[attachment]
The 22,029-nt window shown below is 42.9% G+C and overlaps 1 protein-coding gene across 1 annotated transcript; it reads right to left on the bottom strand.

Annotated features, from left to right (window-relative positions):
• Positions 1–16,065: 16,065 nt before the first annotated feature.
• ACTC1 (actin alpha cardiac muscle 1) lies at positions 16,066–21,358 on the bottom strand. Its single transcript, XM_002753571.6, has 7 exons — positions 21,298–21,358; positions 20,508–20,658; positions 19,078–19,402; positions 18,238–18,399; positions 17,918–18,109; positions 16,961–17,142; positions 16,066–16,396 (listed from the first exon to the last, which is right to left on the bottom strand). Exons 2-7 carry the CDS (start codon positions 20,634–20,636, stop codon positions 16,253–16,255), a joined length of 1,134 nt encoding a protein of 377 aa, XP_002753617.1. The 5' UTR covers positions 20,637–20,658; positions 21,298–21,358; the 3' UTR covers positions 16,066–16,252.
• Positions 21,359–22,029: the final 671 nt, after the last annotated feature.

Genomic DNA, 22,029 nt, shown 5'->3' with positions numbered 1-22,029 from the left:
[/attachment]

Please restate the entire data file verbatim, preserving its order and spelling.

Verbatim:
The 22,029-nt window shown below is 42.9% G+C and overlaps 1 protein-coding gene across 1 annotated transcript; it reads right to left on the bottom strand.

Annotated features, from left to right (window-relative positions):
• Positions 1–16,065: 16,065 nt before the first annotated feature.
• ACTC1 (actin alpha cardiac muscle 1) lies at positions 16,066–21,358 on the bottom strand. Its single transcript, XM_002753571.6, has 7 exons — positions 21,298–21,358; positions 20,508–20,658; positions 19,078–19,402; positions 18,238–18,399; positions 17,918–18,109; positions 16,961–17,142; positions 16,066–16,396 (listed from the first exon to the last, which is right to left on the bottom strand). Exons 2-7 carry the CDS (start codon positions 20,634–20,636, stop codon positions 16,253–16,255), a joined length of 1,134 nt encoding a protein of 377 aa, XP_002753617.1. The 5' UTR covers positions 20,637–20,658; positions 21,298–21,358; the 3' UTR covers positions 16,066–16,252.
• Positions 21,359–22,029: the final 671 nt, after the last annotated feature.

Genomic DNA, 22,029 nt, shown 5'->3' with positions numbered 1-22,029 from the left: